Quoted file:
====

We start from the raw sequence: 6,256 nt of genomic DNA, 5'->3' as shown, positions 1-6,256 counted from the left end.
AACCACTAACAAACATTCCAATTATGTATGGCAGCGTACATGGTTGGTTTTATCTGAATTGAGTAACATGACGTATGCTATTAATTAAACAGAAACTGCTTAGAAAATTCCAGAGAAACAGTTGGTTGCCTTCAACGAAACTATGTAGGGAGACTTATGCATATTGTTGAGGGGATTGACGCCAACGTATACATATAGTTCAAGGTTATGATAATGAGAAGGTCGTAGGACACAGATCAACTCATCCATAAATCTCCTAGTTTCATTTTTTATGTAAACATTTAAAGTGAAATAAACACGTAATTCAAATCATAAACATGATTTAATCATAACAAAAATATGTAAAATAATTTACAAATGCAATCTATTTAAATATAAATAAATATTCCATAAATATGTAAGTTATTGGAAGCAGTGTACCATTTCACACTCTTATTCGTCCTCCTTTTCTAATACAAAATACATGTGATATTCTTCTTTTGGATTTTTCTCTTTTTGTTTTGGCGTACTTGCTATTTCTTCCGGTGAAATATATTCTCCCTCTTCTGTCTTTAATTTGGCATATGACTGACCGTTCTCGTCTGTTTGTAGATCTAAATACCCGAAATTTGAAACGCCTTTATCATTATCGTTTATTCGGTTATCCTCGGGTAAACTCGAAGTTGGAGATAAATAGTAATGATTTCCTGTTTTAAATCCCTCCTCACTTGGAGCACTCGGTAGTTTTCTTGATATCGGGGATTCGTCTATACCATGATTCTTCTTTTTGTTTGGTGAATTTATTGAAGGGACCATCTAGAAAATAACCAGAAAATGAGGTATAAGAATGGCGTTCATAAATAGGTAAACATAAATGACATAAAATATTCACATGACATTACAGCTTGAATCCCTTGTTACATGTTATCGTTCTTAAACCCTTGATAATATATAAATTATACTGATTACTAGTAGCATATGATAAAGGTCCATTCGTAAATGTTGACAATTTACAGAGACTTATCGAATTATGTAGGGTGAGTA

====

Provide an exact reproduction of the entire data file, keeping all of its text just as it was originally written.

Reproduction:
We start from the raw sequence: 6,256 nt of genomic DNA, 5'->3' as shown, positions 1-6,256 counted from the left end.
AACCACTAACAAACATTCCAATTATGTATGGCAGCGTACATGGTTGGTTTTATCTGAATTGAGTAACATGACGTATGCTATTAATTAAACAGAAACTGCTTAGAAAATTCCAGAGAAACAGTTGGTTGCCTTCAACGAAACTATGTAGGGAGACTTATGCATATTGTTGAGGGGATTGACGCCAACGTATACATATAGTTCAAGGTTATGATAATGAGAAGGTCGTAGGACACAGATCAACTCATCCATAAATCTCCTAGTTTCATTTTTTATGTAAACATTTAAAGTGAAATAAACACGTAATTCAAATCATAAACATGATTTAATCATAACAAAAATATGTAAAATAATTTACAAATGCAATCTATTTAAATATAAATAAATATTCCATAAATATGTAAGTTATTGGAAGCAGTGTACCATTTCACACTCTTATTCGTCCTCCTTTTCTAATACAAAATACATGTGATATTCTTCTTTTGGATTTTTCTCTTTTTGTTTTGGCGTACTTGCTATTTCTTCCGGTGAAATATATTCTCCCTCTTCTGTCTTTAATTTGGCATATGACTGACCGTTCTCGTCTGTTTGTAGATCTAAATACCCGAAATTTGAAACGCCTTTATCATTATCGTTTATTCGGTTATCCTCGGGTAAACTCGAAGTTGGAGATAAATAGTAATGATTTCCTGTTTTAAATCCCTCCTCACTTGGAGCACTCGGTAGTTTTCTTGATATCGGGGATTCGTCTATACCATGATTCTTCTTTTTGTTTGGTGAATTTATTGAAGGGACCATCTAGAAAATAACCAGAAAATGAGGTATAAGAATGGCGTTCATAAATAGGTAAACATAAATGACATAAAATATTCACATGACATTACAGCTTGAATCCCTTGTTACATGTTATCGTTCTTAAACCCTTGATAATATATAAATTATACTGATTACTAGTAGCATATGATAAAGGTCCATTCGTAAATGTTGACAATTTACAGAGACTTATCGAATTATGTAGGGTGAGTA